And, more details emerge in the alleged carjacking.

    that's pure speculation (none / 0) (#32)
    by Jeralyn on Mon Apr 22, 2013 at 10:54:15 AM EST
    stop feeding the fear, at least please don't do it here. If they found documents showing future plans, text messages, photos etc. that's one thing. Some cop's assessment based only on the number of explosive devices is not proof of anything. And what a carjacking victim claims after the act when provided his 15 minutes of fame is also not fact. It's uncorroborated hearsay.

    Jeralyn (5.00 / 4) (#36)
    by CoralGables on Mon Apr 22, 2013 at 11:01:55 AM EST
    I would agree with you entirely, until you referred to the victim of a carjacking at gunpoint as someone getting his 15 minutes of fame. That's beneath you.

    Agreed. (none / 0) (#47)
    by Donald from Hawaii on Mon Apr 22, 2013 at 11:52:13 AM EST
    Low blow, Jeralyn. I'd really like to think that given the opportunity, most everyone would gladly take a pass at attaining their Andy Warhol-granted moments in such a traumatic fashion.

    I'm quoting the NYT (none / 0) (#35)
    by jbindc on Mon Apr 22, 2013 at 10:59:38 AM EST
    About what is being reported.  I'm certainly not quoting something like Religious News Service.

    they are reporting the cops assumption (none / 0) (#37)
    by Jeralyn on Mon Apr 22, 2013 at 11:02:25 AM EST
    is based on nothing more than the number of explosives found. You can also listen to his interview. He has nothing else to support his assessment. Just because the news reports it doesn't mean it's a valid assumption.

    And what difference does it make if he's in custody and his brother is dead? They have been neutralized and the cops so far have no evidence anyone else was involved in their actions.


    Well, there's nothing like going (none / 0) (#40)
    by jimakaPPJ on Mon Apr 22, 2013 at 11:12:42 AM EST
    to an unbiased source....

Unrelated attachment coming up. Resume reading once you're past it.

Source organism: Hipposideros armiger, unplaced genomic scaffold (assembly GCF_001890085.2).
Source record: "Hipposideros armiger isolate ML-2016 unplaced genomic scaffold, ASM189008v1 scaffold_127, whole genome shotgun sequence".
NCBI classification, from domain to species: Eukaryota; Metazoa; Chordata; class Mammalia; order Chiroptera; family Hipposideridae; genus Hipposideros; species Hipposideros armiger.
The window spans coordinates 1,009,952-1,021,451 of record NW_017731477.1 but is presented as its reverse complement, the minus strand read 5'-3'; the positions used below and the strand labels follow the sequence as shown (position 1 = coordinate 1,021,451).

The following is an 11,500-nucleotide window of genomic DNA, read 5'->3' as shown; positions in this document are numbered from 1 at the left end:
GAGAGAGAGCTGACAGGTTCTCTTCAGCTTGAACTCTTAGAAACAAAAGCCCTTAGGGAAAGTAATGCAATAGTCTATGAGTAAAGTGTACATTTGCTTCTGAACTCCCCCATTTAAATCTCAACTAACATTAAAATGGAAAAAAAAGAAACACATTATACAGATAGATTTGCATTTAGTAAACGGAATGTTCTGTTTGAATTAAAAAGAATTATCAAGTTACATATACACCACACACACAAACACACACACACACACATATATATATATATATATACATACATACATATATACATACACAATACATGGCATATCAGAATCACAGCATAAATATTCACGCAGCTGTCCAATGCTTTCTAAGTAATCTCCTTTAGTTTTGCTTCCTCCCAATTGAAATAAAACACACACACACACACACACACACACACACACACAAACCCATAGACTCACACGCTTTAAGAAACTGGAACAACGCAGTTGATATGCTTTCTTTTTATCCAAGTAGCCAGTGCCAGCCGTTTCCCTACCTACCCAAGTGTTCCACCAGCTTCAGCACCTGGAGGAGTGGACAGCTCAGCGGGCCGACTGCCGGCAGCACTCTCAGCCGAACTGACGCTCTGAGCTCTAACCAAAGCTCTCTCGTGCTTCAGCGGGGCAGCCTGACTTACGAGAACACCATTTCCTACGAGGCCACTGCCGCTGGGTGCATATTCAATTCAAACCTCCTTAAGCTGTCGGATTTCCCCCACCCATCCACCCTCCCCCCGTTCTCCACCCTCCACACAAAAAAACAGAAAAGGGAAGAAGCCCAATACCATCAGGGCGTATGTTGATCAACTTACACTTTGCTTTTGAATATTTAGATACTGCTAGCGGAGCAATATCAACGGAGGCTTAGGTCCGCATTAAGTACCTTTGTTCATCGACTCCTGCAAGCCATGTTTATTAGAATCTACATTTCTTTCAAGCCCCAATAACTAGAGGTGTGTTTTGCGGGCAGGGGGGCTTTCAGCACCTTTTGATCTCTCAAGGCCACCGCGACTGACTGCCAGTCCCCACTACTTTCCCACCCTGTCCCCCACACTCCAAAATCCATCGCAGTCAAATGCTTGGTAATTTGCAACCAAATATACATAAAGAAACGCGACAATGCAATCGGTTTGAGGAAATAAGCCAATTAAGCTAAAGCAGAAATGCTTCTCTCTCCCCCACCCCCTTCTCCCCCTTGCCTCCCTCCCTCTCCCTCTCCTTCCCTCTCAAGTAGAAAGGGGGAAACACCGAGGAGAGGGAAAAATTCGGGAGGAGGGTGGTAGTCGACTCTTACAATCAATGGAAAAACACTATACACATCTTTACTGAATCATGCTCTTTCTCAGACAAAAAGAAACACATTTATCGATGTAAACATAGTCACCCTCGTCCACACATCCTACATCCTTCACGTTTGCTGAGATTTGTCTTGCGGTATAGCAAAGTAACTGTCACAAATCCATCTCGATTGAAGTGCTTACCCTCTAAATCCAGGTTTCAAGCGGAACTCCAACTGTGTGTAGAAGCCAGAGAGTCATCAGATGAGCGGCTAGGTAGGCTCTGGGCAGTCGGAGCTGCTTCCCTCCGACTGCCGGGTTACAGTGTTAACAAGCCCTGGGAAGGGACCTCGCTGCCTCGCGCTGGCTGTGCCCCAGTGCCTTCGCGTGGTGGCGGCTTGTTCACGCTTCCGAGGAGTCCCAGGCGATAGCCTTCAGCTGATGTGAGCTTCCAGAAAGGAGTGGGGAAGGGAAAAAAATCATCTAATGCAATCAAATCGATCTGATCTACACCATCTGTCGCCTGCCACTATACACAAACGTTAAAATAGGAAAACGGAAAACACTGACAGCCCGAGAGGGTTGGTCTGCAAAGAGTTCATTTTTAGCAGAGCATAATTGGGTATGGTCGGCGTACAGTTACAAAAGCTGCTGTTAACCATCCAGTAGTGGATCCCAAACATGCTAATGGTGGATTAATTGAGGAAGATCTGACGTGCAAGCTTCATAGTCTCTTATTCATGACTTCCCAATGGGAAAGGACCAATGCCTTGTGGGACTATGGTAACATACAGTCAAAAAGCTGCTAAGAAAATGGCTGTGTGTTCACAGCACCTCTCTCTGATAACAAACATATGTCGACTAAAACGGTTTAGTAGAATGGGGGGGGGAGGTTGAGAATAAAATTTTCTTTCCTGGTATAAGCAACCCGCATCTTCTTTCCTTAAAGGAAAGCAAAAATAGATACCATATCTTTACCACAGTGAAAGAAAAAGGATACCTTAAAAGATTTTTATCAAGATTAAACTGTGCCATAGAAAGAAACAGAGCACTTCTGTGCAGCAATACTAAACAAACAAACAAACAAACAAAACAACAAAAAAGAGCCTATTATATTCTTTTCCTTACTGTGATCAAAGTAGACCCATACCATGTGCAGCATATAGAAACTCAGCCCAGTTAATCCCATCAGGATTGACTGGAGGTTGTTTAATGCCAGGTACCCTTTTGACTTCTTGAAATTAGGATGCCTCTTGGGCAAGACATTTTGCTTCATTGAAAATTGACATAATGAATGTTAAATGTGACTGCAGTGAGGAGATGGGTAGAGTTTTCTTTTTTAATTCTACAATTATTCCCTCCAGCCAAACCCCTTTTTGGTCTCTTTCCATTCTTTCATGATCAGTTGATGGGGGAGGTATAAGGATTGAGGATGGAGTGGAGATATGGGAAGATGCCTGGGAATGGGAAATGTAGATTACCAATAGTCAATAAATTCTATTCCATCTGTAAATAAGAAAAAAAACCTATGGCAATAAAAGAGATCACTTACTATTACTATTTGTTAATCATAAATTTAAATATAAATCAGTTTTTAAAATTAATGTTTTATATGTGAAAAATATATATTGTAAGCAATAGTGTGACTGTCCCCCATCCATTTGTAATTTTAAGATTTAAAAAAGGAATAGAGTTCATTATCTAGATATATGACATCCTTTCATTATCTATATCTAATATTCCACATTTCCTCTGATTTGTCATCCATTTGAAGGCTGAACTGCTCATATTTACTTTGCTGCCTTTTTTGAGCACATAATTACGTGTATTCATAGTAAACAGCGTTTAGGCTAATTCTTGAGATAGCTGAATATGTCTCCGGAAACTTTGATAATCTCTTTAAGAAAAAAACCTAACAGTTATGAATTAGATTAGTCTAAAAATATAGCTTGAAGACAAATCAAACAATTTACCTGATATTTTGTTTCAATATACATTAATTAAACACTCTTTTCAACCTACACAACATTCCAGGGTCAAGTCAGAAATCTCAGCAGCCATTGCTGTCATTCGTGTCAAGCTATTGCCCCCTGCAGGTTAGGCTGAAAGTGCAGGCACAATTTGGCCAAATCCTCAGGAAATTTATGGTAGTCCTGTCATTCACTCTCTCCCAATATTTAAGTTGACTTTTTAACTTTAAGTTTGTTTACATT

Omid Safi is a Professor of Islamic Studies at University of North Carolina at Chapel Hill, specializing in contemporary Islamic thought and classical Islam. He leads educational tours to Turkey every summer, through Illuminated Tours:

    (Sarcasm alert)


    I'm sure, though, that if his (5.00 / 2) (#42)
    by Anne on Mon Apr 22, 2013 at 11:36:59 AM EST
    name was William Robert Smith, and he was a Professor of Christian Studies, specializing in contemporary Christian thought and classical Christianity, leading tours to Jerusalem every summer, you'd go into a Jesus-swoon over the impeccability of his credentials and his objectivity, right?

    Really, jim, your comments are to the point where I fully expect you to get a call from SNL to appear on Weekend Update; the rest of the world will think you are playing a caricature, and laugh themselves sick, but we at TL will know you are just being yourself, which is nothing to laugh about.

    Although it is pretty sickening.


    Yeah, because we all know how ... (none / 0) (#43)
    by Donald from Hawaii on Mon Apr 22, 2013 at 11:37:15 AM EST
    ... those people always stick together, right, Jim?

    One must wonder, though -- had the perpetrators of this atrocity been Roman Catholic, would you be similarly denouncing the Vatican and calling for the U.S. military to neutralize France's nuclear arms capabilities?


    No, chances are his target would be (5.00 / 2) (#44)
    by Anne on Mon Apr 22, 2013 at 11:40:31 AM EST
    the Catholic school system, for failing to sufficiently indoctrinate its students in the glory of America, choosing instead to foster loyalty and allegiance to the Pope.

    I think (5.00 / 2) (#56)
    by Ga6thDem on Mon Apr 22, 2013 at 12:36:32 PM EST